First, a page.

Adjustment to longer working lives among older workers in the Netherlands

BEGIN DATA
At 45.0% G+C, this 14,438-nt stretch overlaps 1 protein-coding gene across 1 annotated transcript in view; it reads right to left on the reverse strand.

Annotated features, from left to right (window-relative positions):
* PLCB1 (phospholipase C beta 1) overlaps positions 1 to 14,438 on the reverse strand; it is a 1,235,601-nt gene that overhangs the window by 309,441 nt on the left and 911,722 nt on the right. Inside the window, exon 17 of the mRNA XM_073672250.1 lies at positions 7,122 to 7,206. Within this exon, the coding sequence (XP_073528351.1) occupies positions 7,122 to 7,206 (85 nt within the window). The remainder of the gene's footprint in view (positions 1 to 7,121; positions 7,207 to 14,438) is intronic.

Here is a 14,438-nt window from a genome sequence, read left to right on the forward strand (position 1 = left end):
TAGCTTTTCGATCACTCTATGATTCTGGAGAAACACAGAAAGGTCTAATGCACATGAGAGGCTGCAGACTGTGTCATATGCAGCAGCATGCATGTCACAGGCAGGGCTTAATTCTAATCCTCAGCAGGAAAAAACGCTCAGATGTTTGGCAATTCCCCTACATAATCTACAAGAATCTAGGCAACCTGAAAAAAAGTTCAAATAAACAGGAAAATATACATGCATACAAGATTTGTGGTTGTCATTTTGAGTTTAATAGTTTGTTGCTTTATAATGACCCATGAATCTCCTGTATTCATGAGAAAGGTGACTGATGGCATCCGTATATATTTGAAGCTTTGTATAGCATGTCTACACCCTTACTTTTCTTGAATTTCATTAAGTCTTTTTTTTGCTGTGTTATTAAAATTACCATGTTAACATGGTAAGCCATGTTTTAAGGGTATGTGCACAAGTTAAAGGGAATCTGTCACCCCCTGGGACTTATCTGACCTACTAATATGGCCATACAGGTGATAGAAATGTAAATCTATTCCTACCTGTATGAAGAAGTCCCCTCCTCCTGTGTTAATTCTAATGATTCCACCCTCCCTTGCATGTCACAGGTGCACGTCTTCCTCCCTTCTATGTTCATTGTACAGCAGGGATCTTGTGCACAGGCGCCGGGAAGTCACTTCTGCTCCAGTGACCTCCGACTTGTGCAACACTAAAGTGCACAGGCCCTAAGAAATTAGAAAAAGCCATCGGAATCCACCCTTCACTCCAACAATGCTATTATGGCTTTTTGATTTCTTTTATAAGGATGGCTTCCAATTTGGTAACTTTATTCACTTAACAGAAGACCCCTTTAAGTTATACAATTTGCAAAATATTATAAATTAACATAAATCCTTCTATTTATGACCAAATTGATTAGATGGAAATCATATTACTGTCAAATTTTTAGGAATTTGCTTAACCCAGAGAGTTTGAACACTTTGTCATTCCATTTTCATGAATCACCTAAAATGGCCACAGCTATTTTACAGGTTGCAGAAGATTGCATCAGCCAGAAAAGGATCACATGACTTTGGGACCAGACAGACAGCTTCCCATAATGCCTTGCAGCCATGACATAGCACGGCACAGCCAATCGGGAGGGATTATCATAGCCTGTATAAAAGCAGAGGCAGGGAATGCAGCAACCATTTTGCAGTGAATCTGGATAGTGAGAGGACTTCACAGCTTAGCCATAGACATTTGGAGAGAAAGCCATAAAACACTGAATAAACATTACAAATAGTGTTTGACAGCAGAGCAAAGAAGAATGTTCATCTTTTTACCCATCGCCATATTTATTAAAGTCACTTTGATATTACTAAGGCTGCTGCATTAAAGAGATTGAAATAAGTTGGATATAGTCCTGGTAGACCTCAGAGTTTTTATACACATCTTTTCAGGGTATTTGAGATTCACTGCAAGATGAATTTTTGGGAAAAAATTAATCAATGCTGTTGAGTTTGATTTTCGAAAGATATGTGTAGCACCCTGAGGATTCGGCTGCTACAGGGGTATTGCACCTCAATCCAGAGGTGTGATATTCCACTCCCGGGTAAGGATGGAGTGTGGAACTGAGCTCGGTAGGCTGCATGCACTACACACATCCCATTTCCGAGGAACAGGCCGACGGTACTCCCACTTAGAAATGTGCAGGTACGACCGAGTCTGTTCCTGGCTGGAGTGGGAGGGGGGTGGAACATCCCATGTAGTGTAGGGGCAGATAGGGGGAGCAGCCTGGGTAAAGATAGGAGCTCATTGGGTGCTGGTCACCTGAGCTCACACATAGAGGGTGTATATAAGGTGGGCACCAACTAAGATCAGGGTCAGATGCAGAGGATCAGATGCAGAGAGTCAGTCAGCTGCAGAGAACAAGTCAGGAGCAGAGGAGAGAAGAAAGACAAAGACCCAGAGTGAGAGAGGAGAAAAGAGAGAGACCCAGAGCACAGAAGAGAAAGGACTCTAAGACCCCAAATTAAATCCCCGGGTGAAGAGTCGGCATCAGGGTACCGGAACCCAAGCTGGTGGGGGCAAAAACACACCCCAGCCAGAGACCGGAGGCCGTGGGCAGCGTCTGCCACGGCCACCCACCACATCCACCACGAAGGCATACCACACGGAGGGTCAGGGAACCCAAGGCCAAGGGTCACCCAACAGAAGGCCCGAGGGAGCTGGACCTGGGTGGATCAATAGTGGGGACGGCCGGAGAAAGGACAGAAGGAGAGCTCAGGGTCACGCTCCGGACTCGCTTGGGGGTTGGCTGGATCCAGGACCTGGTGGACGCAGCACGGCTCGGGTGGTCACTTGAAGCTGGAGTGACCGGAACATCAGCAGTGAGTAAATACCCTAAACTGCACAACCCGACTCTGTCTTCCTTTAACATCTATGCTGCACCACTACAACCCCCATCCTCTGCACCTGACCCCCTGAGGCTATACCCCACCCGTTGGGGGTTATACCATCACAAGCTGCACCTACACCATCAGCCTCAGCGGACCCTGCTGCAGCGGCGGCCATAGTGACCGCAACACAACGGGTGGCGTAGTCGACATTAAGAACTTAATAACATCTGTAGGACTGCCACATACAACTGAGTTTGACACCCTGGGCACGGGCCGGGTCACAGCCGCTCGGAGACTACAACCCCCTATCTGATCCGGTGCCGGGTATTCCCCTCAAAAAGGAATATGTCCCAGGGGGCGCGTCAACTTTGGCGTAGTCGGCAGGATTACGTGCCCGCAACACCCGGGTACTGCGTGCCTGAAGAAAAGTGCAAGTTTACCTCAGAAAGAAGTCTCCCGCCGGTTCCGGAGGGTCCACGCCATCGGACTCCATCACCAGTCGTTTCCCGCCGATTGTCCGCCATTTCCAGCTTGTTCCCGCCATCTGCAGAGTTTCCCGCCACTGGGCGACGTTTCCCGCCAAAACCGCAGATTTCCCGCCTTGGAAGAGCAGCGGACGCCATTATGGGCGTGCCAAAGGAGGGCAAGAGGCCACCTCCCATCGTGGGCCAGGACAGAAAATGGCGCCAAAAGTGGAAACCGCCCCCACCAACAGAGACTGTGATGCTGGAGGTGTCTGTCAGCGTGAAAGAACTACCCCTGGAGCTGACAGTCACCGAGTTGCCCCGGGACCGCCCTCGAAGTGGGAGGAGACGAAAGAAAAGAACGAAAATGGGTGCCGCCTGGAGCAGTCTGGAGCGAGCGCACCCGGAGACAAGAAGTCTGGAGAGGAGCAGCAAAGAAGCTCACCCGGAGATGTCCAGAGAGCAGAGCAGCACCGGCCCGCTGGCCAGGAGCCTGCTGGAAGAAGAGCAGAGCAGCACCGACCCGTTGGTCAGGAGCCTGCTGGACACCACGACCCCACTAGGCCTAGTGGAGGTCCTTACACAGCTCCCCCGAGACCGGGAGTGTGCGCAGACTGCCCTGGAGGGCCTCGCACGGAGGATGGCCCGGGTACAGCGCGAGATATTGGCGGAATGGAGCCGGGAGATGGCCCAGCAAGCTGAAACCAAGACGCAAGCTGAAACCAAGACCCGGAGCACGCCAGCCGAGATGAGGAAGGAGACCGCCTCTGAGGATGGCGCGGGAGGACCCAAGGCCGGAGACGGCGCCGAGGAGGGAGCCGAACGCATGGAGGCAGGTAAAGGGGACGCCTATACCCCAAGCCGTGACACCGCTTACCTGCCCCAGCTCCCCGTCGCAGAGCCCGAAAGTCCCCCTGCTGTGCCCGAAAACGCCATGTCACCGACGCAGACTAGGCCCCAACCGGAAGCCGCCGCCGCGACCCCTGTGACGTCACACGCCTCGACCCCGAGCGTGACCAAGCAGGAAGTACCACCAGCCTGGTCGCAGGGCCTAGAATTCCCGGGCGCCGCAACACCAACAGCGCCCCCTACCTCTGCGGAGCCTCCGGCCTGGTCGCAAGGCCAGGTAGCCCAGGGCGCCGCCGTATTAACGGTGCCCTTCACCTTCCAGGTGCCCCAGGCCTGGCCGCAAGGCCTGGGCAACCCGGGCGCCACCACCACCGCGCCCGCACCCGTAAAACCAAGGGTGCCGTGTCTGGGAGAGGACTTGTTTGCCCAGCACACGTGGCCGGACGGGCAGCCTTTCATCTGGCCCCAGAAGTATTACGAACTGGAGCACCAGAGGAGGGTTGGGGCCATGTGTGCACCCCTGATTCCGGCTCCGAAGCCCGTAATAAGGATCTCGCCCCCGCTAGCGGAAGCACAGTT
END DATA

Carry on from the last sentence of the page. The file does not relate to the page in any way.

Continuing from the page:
Concerns regarding the long term sustainability of the welfare state have urged national governments to reform their pension systems. The pace in which reforms have been implemented in the Netherlands took many employees by surprise. Cohorts born in 1950 and later had to adjust their perspectives on retirement several times in succession. This paper addressed the question how working adults age 60+ adjust to the changing prospects of a longer working life. We argued that feelings of anger about the reforms and worries about one’s capability to survive in the job reflect poor adjustment. We theorized about predictors of difficult adjustment based on the resource based dynamic perspective, generally used to study adjustment to retirement. We used a large scale sample survey among 6,800 older workers in the Netherlands, aged 60-65 at time of interview in 2015. Testing our hypotheses revealed that adjustment is more difficult for certain subgroups than for others. Poor health conditions, manual work and long working careers are the strongest predictors of difficult adjustment. This research suggests that the policy makers – mostly higher level professionals who are much less exposed to the challenges of working longer- have underestimated the psychological and social impact of the reforms on vulnerable groups of older workers and, in particular, less educated older workers with lower social status. With a further increase of retirement age to be expected, organizations and governments are challenged to design policies that facilitate more flexibility in the workplace and a in the transition into retirement.